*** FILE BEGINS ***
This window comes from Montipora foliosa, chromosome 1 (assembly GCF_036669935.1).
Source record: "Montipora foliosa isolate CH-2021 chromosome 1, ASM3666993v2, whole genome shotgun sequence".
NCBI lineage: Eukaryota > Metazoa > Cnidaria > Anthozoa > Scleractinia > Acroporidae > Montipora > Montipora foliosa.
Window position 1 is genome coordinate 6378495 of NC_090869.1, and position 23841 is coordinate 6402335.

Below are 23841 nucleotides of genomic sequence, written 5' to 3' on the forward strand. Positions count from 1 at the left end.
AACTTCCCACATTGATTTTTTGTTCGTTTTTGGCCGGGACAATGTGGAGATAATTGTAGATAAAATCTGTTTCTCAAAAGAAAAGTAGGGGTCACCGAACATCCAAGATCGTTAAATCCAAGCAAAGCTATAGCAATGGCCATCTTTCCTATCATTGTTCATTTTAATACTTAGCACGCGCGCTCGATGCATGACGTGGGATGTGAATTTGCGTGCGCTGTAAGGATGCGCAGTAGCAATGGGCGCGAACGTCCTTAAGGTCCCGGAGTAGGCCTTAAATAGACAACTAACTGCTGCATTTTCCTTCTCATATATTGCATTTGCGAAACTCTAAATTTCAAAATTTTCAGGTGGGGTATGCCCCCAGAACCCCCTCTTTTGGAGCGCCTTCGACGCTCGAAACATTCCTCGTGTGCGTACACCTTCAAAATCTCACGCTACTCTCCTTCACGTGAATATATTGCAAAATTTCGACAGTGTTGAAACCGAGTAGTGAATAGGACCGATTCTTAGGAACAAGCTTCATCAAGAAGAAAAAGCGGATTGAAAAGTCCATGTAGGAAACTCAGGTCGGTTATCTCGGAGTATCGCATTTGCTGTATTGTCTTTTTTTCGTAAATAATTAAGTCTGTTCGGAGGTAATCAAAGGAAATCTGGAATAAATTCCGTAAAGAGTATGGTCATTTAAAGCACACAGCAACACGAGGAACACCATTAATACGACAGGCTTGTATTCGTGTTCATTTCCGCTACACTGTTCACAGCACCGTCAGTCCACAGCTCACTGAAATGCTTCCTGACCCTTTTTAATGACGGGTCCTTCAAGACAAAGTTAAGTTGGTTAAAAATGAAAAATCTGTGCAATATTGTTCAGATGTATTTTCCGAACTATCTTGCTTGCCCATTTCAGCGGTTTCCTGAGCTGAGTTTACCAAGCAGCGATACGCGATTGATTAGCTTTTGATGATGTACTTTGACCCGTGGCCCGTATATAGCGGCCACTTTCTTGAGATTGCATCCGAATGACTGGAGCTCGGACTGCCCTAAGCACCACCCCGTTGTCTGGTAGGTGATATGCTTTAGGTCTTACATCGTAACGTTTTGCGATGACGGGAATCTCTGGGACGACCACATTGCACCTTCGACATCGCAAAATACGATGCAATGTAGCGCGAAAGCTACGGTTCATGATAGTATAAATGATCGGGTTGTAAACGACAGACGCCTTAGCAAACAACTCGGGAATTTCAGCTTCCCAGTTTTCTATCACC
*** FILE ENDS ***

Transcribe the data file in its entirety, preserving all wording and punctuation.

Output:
This window comes from Montipora foliosa, chromosome 1 (assembly GCF_036669935.1).
Source record: "Montipora foliosa isolate CH-2021 chromosome 1, ASM3666993v2, whole genome shotgun sequence".
NCBI lineage: Eukaryota > Metazoa > Cnidaria > Anthozoa > Scleractinia > Acroporidae > Montipora > Montipora foliosa.
Window position 1 is genome coordinate 6378495 of NC_090869.1, and position 23841 is coordinate 6402335.

Below are 23841 nucleotides of genomic sequence, written 5' to 3' on the forward strand. Positions count from 1 at the left end.
AACTTCCCACATTGATTTTTTGTTCGTTTTTGGCCGGGACAATGTGGAGATAATTGTAGATAAAATCTGTTTCTCAAAAGAAAAGTAGGGGTCACCGAACATCCAAGATCGTTAAATCCAAGCAAAGCTATAGCAATGGCCATCTTTCCTATCATTGTTCATTTTAATACTTAGCACGCGCGCTCGATGCATGACGTGGGATGTGAATTTGCGTGCGCTGTAAGGATGCGCAGTAGCAATGGGCGCGAACGTCCTTAAGGTCCCGGAGTAGGCCTTAAATAGACAACTAACTGCTGCATTTTCCTTCTCATATATTGCATTTGCGAAACTCTAAATTTCAAAATTTTCAGGTGGGGTATGCCCCCAGAACCCCCTCTTTTGGAGCGCCTTCGACGCTCGAAACATTCCTCGTGTGCGTACACCTTCAAAATCTCACGCTACTCTCCTTCACGTGAATATATTGCAAAATTTCGACAGTGTTGAAACCGAGTAGTGAATAGGACCGATTCTTAGGAACAAGCTTCATCAAGAAGAAAAAGCGGATTGAAAAGTCCATGTAGGAAACTCAGGTCGGTTATCTCGGAGTATCGCATTTGCTGTATTGTCTTTTTTTCGTAAATAATTAAGTCTGTTCGGAGGTAATCAAAGGAAATCTGGAATAAATTCCGTAAAGAGTATGGTCATTTAAAGCACACAGCAACACGAGGAACACCATTAATACGACAGGCTTGTATTCGTGTTCATTTCCGCTACACTGTTCACAGCACCGTCAGTCCACAGCTCACTGAAATGCTTCCTGACCCTTTTTAATGACGGGTCCTTCAAGACAAAGTTAAGTTGGTTAAAAATGAAAAATCTGTGCAATATTGTTCAGATGTATTTTCCGAACTATCTTGCTTGCCCATTTCAGCGGTTTCCTGAGCTGAGTTTACCAAGCAGCGATACGCGATTGATTAGCTTTTGATGATGTACTTTGACCCGTGGCCCGTATATAGCGGCCACTTTCTTGAGATTGCATCCGAATGACTGGAGCTCGGACTGCCCTAAGCACCACCCCGTTGTCTGGTAGGTGATATGCTTTAGGTCTTACATCGTAACGTTTTGCGATGACGGGAATCTCTGGGACGACCACATTGCACCTTCGACATCGCAAAATACGATGCAATGTAGCGCGAAAGCTACGGTTCATGATAGTATAAATGATCGGGTTGTAAACGACAGACGCCTTAGCAAACAACTCGGGAATTTCAGCTTCCCAGTTTTCTATCACC